Compensation and benefits
The private equity business derives value from the effective management of its operating companies as well as the returns generated for its unitholders. As a result, the majority of a company’s expenditures are related to compensation and benefits for its fund managing teams. Compensation and benefits include basic compensation and performance fees. Basic compensation includes salaries, bonuses, and equity-based rewards to senior managing directors and other employees.
Performance fees, on the other hand, include incentive fee allocations to senior managing directors’ and selected employees’ part of the profit-sharing incentives.
Over the past five years, Blackstone Group (BX) spent an average of 37% of its revenues on compensation and benefits. The firm’s other operating expenses amount to around 7%–10% of total revenues.
Blackstone’s compensation costs are slightly higher than those of other players such as Carlyle Group (CG), KKR & Co. (KKR), Apollo Global Management (APO), and T. Rowe Price Group (TROW). TROW makes up 0.72% of the Financial Select Sector SPDR Fund (XLF).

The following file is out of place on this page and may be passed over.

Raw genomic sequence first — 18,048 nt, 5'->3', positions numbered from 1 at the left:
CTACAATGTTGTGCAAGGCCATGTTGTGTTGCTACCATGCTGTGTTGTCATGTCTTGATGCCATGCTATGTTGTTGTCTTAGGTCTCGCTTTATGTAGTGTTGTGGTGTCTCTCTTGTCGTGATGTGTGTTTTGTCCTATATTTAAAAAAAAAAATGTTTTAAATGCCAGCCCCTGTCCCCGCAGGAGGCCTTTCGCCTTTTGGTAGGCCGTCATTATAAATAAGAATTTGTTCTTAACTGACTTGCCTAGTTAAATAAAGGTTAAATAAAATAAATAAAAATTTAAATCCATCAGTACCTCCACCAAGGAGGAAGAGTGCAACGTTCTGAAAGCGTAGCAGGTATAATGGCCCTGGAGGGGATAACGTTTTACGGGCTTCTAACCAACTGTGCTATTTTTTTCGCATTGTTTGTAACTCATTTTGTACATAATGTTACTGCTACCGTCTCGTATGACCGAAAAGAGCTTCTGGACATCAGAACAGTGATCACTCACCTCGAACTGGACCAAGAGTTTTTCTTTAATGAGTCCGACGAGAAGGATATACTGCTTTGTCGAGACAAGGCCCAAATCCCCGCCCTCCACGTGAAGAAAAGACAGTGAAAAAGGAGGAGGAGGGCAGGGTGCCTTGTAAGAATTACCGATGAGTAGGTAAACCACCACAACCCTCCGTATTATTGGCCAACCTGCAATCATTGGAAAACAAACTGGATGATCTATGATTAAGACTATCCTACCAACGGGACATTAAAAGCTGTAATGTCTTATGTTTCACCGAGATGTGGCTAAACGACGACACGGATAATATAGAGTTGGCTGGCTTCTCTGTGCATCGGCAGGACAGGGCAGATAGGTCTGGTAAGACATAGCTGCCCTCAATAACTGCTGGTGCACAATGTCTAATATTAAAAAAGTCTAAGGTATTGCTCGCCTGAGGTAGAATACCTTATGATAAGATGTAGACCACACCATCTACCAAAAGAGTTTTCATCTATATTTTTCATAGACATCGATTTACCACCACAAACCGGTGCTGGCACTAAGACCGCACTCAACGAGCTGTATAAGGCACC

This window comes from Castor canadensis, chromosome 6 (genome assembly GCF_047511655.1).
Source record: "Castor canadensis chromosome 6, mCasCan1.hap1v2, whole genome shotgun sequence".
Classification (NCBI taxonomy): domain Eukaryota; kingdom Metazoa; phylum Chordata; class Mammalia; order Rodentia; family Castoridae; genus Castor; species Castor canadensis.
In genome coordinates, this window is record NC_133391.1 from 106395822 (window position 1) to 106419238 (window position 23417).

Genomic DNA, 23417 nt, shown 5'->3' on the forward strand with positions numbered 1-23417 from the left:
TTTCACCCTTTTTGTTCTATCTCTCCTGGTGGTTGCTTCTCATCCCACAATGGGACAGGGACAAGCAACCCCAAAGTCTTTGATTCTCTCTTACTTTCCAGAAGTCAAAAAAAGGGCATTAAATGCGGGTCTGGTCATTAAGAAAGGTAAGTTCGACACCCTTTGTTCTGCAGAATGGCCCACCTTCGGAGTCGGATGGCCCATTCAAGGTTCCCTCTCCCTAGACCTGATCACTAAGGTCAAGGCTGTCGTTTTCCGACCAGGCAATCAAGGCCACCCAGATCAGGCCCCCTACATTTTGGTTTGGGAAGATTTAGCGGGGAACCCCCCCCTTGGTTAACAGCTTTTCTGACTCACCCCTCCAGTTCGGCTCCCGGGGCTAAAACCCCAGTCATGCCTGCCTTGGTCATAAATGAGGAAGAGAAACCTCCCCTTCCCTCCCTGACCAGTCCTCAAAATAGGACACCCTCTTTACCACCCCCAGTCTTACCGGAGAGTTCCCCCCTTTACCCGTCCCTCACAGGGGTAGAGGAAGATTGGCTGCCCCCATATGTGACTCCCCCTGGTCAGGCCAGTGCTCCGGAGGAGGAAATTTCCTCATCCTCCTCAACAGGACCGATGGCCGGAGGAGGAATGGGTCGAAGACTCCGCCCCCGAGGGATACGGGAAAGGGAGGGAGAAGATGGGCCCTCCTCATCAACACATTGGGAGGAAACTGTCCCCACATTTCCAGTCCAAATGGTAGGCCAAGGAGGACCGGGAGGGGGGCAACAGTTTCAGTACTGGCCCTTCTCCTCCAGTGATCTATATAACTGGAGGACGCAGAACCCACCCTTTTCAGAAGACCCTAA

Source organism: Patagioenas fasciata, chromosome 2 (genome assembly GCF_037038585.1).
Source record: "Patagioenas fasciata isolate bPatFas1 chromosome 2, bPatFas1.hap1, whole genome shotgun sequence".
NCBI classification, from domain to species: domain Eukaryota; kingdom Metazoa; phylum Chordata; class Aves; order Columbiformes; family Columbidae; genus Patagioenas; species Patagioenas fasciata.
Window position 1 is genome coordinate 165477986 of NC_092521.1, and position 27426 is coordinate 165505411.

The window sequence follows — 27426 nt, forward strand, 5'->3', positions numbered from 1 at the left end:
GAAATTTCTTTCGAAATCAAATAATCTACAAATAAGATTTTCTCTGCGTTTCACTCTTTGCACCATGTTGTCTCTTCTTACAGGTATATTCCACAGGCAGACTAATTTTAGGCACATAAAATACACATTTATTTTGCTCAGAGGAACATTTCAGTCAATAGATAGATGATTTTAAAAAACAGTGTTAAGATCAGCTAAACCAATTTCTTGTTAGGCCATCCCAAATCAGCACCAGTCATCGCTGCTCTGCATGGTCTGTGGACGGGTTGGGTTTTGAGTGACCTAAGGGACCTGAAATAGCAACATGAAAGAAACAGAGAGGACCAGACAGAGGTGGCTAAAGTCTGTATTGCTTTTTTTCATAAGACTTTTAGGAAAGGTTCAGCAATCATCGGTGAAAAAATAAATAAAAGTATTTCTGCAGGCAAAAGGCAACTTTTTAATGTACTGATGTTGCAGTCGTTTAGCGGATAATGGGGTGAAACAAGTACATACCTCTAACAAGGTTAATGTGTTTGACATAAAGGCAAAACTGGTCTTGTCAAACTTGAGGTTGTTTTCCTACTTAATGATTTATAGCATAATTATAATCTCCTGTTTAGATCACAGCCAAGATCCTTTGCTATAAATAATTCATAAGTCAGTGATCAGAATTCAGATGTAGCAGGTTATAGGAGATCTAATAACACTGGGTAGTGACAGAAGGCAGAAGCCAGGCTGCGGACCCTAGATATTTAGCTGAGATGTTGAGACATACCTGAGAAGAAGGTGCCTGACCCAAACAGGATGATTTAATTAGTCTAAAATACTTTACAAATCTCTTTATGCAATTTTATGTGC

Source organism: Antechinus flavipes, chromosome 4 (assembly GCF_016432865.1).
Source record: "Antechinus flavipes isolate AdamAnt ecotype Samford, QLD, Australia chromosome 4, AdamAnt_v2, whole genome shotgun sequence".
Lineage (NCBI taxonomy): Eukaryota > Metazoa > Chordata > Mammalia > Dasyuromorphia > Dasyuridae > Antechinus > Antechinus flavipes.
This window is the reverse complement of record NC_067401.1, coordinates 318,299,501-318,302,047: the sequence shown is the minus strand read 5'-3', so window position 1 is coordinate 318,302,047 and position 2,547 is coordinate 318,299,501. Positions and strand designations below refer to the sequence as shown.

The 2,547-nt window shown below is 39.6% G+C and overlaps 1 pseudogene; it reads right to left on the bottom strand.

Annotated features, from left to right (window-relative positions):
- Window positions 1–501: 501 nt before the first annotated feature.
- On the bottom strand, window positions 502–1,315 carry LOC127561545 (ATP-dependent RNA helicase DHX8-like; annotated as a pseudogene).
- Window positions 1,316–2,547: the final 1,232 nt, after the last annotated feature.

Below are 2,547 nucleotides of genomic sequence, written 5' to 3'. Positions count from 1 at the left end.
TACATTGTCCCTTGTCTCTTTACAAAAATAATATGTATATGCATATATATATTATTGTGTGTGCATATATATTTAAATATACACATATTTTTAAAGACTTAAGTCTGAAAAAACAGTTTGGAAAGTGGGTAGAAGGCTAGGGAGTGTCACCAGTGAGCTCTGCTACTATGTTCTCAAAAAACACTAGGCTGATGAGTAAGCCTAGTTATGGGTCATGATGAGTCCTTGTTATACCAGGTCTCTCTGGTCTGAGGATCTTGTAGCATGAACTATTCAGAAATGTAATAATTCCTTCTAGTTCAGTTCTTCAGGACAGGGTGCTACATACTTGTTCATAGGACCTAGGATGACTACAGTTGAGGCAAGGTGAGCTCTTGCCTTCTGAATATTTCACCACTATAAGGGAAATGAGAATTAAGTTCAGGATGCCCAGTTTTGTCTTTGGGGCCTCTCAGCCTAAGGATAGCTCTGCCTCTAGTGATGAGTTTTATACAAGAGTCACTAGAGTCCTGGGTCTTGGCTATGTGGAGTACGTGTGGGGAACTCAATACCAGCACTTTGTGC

Performance drives compensation
Compensation is more based on the total of the funds under management. Performance fees or benefits are based on the performance of the investment funds. Blackstone’s performance fees have increased more than its basic compensation costs because the companies in which it invests have performed so well.
Blackstone’s focus is on retaining talent across industries. In this way, it improves the operational performance of its holding companies. To do so, the company must maintain dynamic and high-performance pay structures. As performance and scale improve, we expect compensation costs on the whole to rise. Yet they should remain in the 30% to 35% range of total revenues.